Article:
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The NonVerbal Thesaurus

Daily Deviation
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By OokamiKasumi   |   Watch
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Published: May 2, 2010
NonVerbal:
Not spoken > Body Language.

Thesaurus:
~~~~~~~~~~~~~~~~
Latin thesaurus, treasury, from Greek thesauros.
~~~~~~~~~~~~~~~~
n. pl. the•sau•ri (-sôri) or the•sau•rus•es
1. A book of synonyms, often including related and contrasting words and antonyms.
2. A book of selected words or concepts, such as a specialized vocabulary of a particular field.
~~~~~~~~~~~~~~~~
The American Heritage® Dictionary of the English Language, Fourth Edition copyright ©2000 by Houghton Mifflin Company. Updated in 2009.


Dialogue is VISUAL
-- Not just a bunch of words.

~~~~~~~~~~~~~~~~
Watch the average conversation between two people. 90% of that conversation isn't in what's Spoken, it's in what they are DOING while they are speaking. It's in their Body Language. Body-language cues in your story alert the reader by SHOWING them what is going on in a character's head without Telling them, and without resorting to using the most often repeated word in fiction: said.

~~~~~~~~~~~~~~~~
"I love you too." She raised her balled fist and smiled with bared teeth. "Oh yes, I truly do love you." She thrust up her middle finger.
~~~~~~~~~~~~~~~~


How to use this List.
~~~~~~~~~~~~~~~~
DON'T try to copy-paste any of this directly into your story! While the terms listed are accurate, they're also Scientific. It's up to you to swap out the scientific terms for more fitting literary phrases to suit your story.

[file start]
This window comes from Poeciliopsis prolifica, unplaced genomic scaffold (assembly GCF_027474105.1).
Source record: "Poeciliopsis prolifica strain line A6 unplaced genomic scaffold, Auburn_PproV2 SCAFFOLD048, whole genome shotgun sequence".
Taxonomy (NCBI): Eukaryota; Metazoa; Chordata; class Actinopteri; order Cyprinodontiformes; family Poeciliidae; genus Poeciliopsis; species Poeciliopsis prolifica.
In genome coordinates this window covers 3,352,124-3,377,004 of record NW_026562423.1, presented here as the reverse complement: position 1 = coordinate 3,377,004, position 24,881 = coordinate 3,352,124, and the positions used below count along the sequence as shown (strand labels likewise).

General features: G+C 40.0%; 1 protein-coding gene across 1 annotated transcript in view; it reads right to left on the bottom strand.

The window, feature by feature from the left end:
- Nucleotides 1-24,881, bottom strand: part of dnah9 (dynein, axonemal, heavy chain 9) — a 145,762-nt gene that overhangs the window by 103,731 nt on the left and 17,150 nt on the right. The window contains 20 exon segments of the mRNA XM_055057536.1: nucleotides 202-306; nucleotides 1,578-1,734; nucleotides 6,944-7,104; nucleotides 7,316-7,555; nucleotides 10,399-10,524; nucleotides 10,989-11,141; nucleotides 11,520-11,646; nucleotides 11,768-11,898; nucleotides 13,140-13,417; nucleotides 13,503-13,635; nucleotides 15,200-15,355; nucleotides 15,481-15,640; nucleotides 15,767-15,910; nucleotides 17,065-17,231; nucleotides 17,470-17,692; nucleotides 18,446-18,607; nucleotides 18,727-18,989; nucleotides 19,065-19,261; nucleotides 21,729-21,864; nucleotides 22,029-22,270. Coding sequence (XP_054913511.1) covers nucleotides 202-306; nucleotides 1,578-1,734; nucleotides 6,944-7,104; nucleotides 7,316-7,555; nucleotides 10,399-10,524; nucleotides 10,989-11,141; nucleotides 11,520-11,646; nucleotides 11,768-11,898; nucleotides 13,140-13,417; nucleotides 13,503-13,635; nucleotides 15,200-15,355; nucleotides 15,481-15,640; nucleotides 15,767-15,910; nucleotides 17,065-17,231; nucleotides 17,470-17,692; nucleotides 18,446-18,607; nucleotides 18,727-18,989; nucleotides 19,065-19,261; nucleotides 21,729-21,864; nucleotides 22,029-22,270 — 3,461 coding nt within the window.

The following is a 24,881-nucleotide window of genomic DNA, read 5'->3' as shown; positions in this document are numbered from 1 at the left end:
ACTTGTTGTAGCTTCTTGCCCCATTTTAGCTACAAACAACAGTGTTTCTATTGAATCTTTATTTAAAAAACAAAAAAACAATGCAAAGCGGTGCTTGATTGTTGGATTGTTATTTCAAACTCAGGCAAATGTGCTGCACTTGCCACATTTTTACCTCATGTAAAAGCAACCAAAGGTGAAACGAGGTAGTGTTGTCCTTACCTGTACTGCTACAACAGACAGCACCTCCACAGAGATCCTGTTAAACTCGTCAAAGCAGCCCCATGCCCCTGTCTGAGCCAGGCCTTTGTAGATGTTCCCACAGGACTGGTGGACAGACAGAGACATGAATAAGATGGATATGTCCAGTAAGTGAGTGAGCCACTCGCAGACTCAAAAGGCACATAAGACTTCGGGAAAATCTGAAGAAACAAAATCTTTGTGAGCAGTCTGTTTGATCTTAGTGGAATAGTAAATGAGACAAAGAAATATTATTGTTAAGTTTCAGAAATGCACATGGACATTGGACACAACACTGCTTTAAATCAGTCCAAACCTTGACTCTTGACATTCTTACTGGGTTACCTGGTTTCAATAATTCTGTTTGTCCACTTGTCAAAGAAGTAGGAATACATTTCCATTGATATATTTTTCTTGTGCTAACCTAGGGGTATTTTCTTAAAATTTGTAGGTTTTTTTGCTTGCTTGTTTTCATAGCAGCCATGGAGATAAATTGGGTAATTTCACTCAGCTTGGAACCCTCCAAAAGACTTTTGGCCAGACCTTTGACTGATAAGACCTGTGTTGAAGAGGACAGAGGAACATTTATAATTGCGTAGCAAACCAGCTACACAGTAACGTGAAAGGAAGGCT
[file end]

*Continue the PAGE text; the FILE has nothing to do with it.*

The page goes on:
Example:
~~~~~~~~~~~~~~
She was angry. "How dare you...?"

Body language cue:
~~~~~~~~~~~~~~
Anger:
a. Jaws tensed to a biting position; "I'm going to bite you!"

Adjusted:
~~~~~~~~~~~~~~
She clenched her jaw, grinding her teeth. "How dare you...?"

Got it?


The NONVERBAL THESAURUS
A Writer's Cheat-Sheet to BODY LANGUAGE CUES



KEY: The gesture; the meaning behind the gesture.

ANGER
Annoyance, Resentment, Rage

~~~~~~~~~~~~~~~~
a. Jaws tensed to a biting position; "I'm going to bite you!"
b. Chest expansion, squaring of shoulders, and/or hands-on-hips; "I'm bigger than you."
c. Cut-off and head-jerk cues; "No. I don't want that."
d. Hand-behind-head / hand-above-head. "I may or may not strike you."
e. Fists, palm-down beating gestures. "I will strike you!"
f. Frowning and tense-mouth expressions; "Don't make me bite you."
g. Growling voice tones; "Consider me a threat."
h. Staring; "I consider you a threat."
I. Gaze avoidance; the head is turned fully away to one side; "Run while I am not looking and I will not attack you."



DISGUST
Revulsion, Loathing, Nausea

~~~~~~~~~~~~~~~~
a. Curled upper lip, a retracted upper lip, and mouth movements. "I feel like vomiting."
b. Digestive sounds of revulsion. Guttural sounds ("ach" or "ugh"); "I AM going to vomit!"
c. Narrowed or partly closed eyes; "I don't want to see that!"
d. Lowered brows of the frown face. "I don't want to smell that!"
e. Backward head-jerks and side-to-side head-shakes. "I don't want to taste that!"
f. Visible protrusions of the tongue. "I can see that it tastes bad."


FEAR
Anxiety, Apprehension, Dread

~~~~~~~~~~~~~~~~
a. Angling body away; "Don't touch me."
b. Release of underarm scent; "Go away! I am unappealing! I stink!"
c. Increase in breathing rate. "I'm going to run away!"
d. Trembling and/or chattering teeth. "I want to run away!"
e. Crouching. "Don't hurt me!"
f. Crying. "I'm hurt enough!"
g. Displacement gestures; "How did THIS happen?"
h. Fast eye-blink rate. "I don't believe what I'm seeing!"
i. Fear grin. "I'm friendly! Honest!"